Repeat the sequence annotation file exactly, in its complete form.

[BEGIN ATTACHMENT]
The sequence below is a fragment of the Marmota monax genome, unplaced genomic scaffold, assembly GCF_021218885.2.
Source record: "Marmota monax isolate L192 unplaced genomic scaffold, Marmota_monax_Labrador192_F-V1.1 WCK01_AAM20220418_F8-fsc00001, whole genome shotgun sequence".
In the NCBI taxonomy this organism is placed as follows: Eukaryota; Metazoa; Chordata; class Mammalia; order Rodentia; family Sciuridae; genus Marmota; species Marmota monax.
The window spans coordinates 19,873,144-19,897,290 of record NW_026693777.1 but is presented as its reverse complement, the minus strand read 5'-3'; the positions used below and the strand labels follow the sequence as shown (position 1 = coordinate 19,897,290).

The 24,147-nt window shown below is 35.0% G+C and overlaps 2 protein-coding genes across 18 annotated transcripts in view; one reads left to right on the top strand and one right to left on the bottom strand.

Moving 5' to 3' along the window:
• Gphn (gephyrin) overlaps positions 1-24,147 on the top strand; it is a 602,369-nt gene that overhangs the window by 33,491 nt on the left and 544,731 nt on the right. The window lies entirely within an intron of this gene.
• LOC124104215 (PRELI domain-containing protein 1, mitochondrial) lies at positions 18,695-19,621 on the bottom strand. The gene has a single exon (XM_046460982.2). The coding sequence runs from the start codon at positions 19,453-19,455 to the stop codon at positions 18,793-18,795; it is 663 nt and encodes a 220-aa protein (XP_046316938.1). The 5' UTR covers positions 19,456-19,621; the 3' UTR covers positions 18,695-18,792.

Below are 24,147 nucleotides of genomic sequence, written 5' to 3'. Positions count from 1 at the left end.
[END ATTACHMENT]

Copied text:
The sequence below is a fragment of the Marmota monax genome, unplaced genomic scaffold, assembly GCF_021218885.2.
Source record: "Marmota monax isolate L192 unplaced genomic scaffold, Marmota_monax_Labrador192_F-V1.1 WCK01_AAM20220418_F8-fsc00001, whole genome shotgun sequence".
In the NCBI taxonomy this organism is placed as follows: Eukaryota; Metazoa; Chordata; class Mammalia; order Rodentia; family Sciuridae; genus Marmota; species Marmota monax.
The window spans coordinates 19,873,144-19,897,290 of record NW_026693777.1 but is presented as its reverse complement, the minus strand read 5'-3'; the positions used below and the strand labels follow the sequence as shown (position 1 = coordinate 19,897,290).

The 24,147-nt window shown below is 35.0% G+C and overlaps 2 protein-coding genes across 18 annotated transcripts in view; one reads left to right on the top strand and one right to left on the bottom strand.

Moving 5' to 3' along the window:
• Gphn (gephyrin) overlaps positions 1-24,147 on the top strand; it is a 602,369-nt gene that overhangs the window by 33,491 nt on the left and 544,731 nt on the right. The window lies entirely within an intron of this gene.
• LOC124104215 (PRELI domain-containing protein 1, mitochondrial) lies at positions 18,695-19,621 on the bottom strand. The gene has a single exon (XM_046460982.2). The coding sequence runs from the start codon at positions 19,453-19,455 to the stop codon at positions 18,793-18,795; it is 663 nt and encodes a 220-aa protein (XP_046316938.1). The 5' UTR covers positions 19,456-19,621; the 3' UTR covers positions 18,695-18,792.

Below are 24,147 nucleotides of genomic sequence, written 5' to 3'. Positions count from 1 at the left end.